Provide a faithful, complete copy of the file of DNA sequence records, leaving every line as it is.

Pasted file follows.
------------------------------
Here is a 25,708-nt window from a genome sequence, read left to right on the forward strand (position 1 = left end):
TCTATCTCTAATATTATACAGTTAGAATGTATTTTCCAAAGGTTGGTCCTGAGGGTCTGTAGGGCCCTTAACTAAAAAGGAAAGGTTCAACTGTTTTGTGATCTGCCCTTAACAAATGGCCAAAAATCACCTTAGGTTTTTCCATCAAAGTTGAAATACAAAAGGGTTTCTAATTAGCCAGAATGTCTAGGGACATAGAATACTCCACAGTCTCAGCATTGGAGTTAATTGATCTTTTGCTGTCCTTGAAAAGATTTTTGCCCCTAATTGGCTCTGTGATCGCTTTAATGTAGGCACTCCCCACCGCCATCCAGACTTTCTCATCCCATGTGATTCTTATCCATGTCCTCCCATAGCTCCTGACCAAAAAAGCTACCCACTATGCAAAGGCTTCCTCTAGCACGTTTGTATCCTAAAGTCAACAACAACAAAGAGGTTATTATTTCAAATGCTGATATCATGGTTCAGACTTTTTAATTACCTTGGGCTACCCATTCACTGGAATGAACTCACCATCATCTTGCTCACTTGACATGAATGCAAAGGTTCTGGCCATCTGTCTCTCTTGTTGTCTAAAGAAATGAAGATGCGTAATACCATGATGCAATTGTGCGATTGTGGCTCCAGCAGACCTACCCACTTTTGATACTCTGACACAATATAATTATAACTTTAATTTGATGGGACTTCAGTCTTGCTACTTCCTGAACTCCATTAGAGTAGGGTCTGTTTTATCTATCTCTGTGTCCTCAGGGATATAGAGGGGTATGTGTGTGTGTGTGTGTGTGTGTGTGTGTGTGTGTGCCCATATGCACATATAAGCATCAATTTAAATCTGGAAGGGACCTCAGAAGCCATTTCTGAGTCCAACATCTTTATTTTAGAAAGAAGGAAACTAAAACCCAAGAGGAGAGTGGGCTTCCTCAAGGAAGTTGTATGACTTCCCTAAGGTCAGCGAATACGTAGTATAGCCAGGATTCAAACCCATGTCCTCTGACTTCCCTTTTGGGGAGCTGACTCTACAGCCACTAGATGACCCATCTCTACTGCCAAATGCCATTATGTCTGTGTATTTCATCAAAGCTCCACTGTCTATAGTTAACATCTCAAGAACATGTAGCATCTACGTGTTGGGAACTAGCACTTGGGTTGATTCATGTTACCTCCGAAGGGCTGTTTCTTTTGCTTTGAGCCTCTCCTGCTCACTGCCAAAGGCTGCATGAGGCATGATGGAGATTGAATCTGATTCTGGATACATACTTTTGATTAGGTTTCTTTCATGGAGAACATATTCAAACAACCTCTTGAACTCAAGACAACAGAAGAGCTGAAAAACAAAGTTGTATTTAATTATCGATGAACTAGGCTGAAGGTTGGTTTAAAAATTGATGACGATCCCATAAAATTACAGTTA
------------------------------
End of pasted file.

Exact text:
Here is a 25,708-nt window from a genome sequence, read left to right on the forward strand (position 1 = left end):
TCTATCTCTAATATTATACAGTTAGAATGTATTTTCCAAAGGTTGGTCCTGAGGGTCTGTAGGGCCCTTAACTAAAAAGGAAAGGTTCAACTGTTTTGTGATCTGCCCTTAACAAATGGCCAAAAATCACCTTAGGTTTTTCCATCAAAGTTGAAATACAAAAGGGTTTCTAATTAGCCAGAATGTCTAGGGACATAGAATACTCCACAGTCTCAGCATTGGAGTTAATTGATCTTTTGCTGTCCTTGAAAAGATTTTTGCCCCTAATTGGCTCTGTGATCGCTTTAATGTAGGCACTCCCCACCGCCATCCAGACTTTCTCATCCCATGTGATTCTTATCCATGTCCTCCCATAGCTCCTGACCAAAAAAGCTACCCACTATGCAAAGGCTTCCTCTAGCACGTTTGTATCCTAAAGTCAACAACAACAAAGAGGTTATTATTTCAAATGCTGATATCATGGTTCAGACTTTTTAATTACCTTGGGCTACCCATTCACTGGAATGAACTCACCATCATCTTGCTCACTTGACATGAATGCAAAGGTTCTGGCCATCTGTCTCTCTTGTTGTCTAAAGAAATGAAGATGCGTAATACCATGATGCAATTGTGCGATTGTGGCTCCAGCAGACCTACCCACTTTTGATACTCTGACACAATATAATTATAACTTTAATTTGATGGGACTTCAGTCTTGCTACTTCCTGAACTCCATTAGAGTAGGGTCTGTTTTATCTATCTCTGTGTCCTCAGGGATATAGAGGGGTATGTGTGTGTGTGTGTGTGTGTGTGTGTGTGTGTGTGCCCATATGCACATATAAGCATCAATTTAAATCTGGAAGGGACCTCAGAAGCCATTTCTGAGTCCAACATCTTTATTTTAGAAAGAAGGAAACTAAAACCCAAGAGGAGAGTGGGCTTCCTCAAGGAAGTTGTATGACTTCCCTAAGGTCAGCGAATACGTAGTATAGCCAGGATTCAAACCCATGTCCTCTGACTTCCCTTTTGGGGAGCTGACTCTACAGCCACTAGATGACCCATCTCTACTGCCAAATGCCATTATGTCTGTGTATTTCATCAAAGCTCCACTGTCTATAGTTAACATCTCAAGAACATGTAGCATCTACGTGTTGGGAACTAGCACTTGGGTTGATTCATGTTACCTCCGAAGGGCTGTTTCTTTTGCTTTGAGCCTCTCCTGCTCACTGCCAAAGGCTGCATGAGGCATGATGGAGATTGAATCTGATTCTGGATACATACTTTTGATTAGGTTTCTTTCATGGAGAACATATTCAAACAACCTCTTGAACTCAAGACAACAGAAGAGCTGAAAAACAAAGTTGTATTTAATTATCGATGAACTAGGCTGAAGGTTGGTTTAAAAATTGATGACGATCCCATAAAATTACAGTTA